Archive for 'March 2012'
Nonlinear effects inherently limit the amount of optical amplification possible in a gain medium. Effects such as Brillouin scattering reduce gain, and effects such as self-focusing can cause optical damage. These effects are proportional to the peak power in the medium, putting an upper limit on the gain possible.
Chirped pulse amplification circumvents this limit by spreading the energy in the pulse over a longer period of time, thus reducing the peak power throughout the longer pulse. This is done by sending the input pulse through a medium with a high wavelength dispersion, such as a pair of gratings or prisms, or a length of dispersive optical fiber. The pulse that emerges from the dispersive medium is chromatically dispersed, with the short wavelengths at one end and the long wavelengths at the other. The degree of dispersion depends both on the medium and the spectral width of the pulse. In practice, chirped pulse amplification works best with pulses lasting tens to hundreds of femtoseconds, which are inherently broadband.
The longer dispersed pulse is amplified in a broadband gain medium, then passed through a medium with dispersion of the opposite sign, so the wavelengths that passed first through the amplifier are delayed and those that passed through the amplifier later in the pulse can catch up. The pre-amplification and post-amplification dispersion do not have to cancel each other out, although the minimum pulse duration still depends on the spectral bandwidth.
Chirped pulse amplification also can be used in optical parametric amplifiers, which have broader bandwidth than laser oscillators and thus can be chirped more strongly to generate higher peak powers. Optical parametric chirped-pulse amplification (OPCPA) will be used in Europe's Extreme Light Infrastructure.
As acronyms go, LIDAR and LADAR are a rarity--near-identical twins with essentially the same meaning. They were coined to describe the same concept, using pulses of laser light instead of radio waves to measure distance. Radar itself is an acronym for RAdio Detection And Ranging, coined by the U.S. Navy in 1941, so it was logical to replace the radio part of the acronym with an optical term. However, some people replaced the radio with light to make LIDAR and others replaced it with laser to make LADAR. Both terms are still used--although Google searches put LIDAR far in the lead, with 19.8 million hits compared to a mere 503,000 for LADAR.
The earliest and simplest lidars were laser rangefinders, which used laser pulses to measure the distance to a military target or some other fixed object. Lidars also can measure speed by firing a series of pulses and calculating how fast the measured distance changes, an approach used in police laser radars because it's simpler than Doppler measurements.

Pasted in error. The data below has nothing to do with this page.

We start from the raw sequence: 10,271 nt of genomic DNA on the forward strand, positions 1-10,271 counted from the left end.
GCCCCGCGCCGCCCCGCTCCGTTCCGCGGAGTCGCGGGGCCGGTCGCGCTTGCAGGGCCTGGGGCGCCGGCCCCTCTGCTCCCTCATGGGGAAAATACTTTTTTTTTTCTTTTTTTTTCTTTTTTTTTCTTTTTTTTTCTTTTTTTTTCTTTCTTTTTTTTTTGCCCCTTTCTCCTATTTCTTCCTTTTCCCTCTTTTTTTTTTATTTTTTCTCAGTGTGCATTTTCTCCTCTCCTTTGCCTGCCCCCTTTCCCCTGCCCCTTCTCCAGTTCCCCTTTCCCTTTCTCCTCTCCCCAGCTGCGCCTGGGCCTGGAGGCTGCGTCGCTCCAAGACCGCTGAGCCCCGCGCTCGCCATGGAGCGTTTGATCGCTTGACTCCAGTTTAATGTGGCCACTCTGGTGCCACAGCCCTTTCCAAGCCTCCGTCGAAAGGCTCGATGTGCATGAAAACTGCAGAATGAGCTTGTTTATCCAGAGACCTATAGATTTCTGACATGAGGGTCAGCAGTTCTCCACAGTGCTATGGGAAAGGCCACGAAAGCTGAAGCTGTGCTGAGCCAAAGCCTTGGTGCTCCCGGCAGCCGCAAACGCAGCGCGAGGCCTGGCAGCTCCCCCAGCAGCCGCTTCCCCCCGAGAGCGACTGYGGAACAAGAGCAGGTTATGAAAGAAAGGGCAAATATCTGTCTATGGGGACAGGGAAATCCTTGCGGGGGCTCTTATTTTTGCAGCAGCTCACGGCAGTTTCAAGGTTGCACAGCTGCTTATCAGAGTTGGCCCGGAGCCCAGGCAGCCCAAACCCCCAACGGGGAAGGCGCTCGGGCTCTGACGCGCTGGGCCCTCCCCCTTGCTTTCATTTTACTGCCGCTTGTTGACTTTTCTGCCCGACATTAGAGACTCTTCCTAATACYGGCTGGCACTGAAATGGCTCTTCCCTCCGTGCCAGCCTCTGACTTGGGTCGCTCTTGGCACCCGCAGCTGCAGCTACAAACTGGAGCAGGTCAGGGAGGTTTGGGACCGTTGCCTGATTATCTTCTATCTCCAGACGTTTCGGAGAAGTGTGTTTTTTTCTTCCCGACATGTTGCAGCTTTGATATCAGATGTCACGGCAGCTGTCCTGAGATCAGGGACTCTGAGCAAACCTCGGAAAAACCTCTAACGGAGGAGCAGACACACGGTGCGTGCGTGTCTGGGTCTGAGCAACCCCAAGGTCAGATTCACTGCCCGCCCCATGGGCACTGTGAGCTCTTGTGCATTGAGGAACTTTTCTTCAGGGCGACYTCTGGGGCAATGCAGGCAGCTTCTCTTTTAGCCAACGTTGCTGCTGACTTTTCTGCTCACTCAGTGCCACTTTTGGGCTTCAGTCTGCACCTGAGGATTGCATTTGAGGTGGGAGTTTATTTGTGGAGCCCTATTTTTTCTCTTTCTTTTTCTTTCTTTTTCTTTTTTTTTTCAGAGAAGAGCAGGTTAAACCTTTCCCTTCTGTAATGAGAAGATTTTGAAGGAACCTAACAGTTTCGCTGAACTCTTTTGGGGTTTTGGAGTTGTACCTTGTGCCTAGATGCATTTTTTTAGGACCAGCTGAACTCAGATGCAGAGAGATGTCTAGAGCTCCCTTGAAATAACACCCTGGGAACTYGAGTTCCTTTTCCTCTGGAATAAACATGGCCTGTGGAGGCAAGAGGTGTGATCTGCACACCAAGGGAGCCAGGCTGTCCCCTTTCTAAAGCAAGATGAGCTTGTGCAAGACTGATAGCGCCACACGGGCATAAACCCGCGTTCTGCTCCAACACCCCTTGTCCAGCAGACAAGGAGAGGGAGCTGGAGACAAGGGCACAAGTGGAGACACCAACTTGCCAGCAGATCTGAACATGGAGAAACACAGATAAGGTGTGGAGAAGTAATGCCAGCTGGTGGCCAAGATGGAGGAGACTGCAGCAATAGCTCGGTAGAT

More advanced lidars scan the beam across a target area to measure the distance to points across its field of view, producing a three-dimensional profile. This technique has a wide range of uses. Lidars looking down from aircraft or satellites have profiled terrestrial terrain, and the laser altimeter on the Mars Global Surveyor spacecraft similarly profiled the surface of Mars. Combining lidar profiles of terrain before and after an earthquake can reveal changes caused by the tremor. Lidars can map archeological dig sites or dinosaur trackways too large or too fragile to record in any other way.
YAG can be a puzzling acronym to decode if you think of crystals as chemical compounds. The Y stands for yttrium and the A for aluminum, but G is for garnet, which is a class of minerals with a particular cubic crystalline structure, not an element. In fact, the chemical formula of YAG, Y3 Al5 O12 , does not fit the usual definition of garnet. Dictionaries define a garnet as a silicate mineral consisting of three SiO4 groups plus three atoms of a divalent metal (A) and two atoms of a trivalent metal (B), with a chemical formula A3 B2 (SiO4 )3 . Yet YAG contains no silicate groups, and no divalent atoms. Both yttrium and aluminum are trivalent, but they combine with a dozen oxygen atoms to form a unit cell containing the same number of atoms as a unit cell of a standard garnet, producing a crystal with a garnet-like structure.
The optical and mechanical properties that make YAG attractive for laser use include high thermal conductivity, high energy storage, and long fluorescence lifetime. For use in Nd:YAG lasers, YAG is doped with a molar concentration of roughly 1% neodymium atoms, which replace yttrium atoms in the crystal. Other rare earths including ytterbium, erbium, holmium, and thulium also can be doped into YAG to make lasers, and additional dopants may be added to aid energy transfer. An important emerging application for cerium-doped YAG is as a yellow-emitting phosphor used with blue LEDs to produce white light.
Traditionally, YAG laser rods have been fabricated from crystalline boules, limiting their size. New processes can produce ceramic YAG in much larger sizes, for use as laser slabs, disks, or rods . Ceramic slab lasers have reached 100-kilowatt powers in experimental military lasers. FIGURE. 10-centimeter-square slab of ceramic Nd:YAG glows in 808-nm pump light during tests of the Lawrence Livermore National Laboratory's Heat Capacity Laser.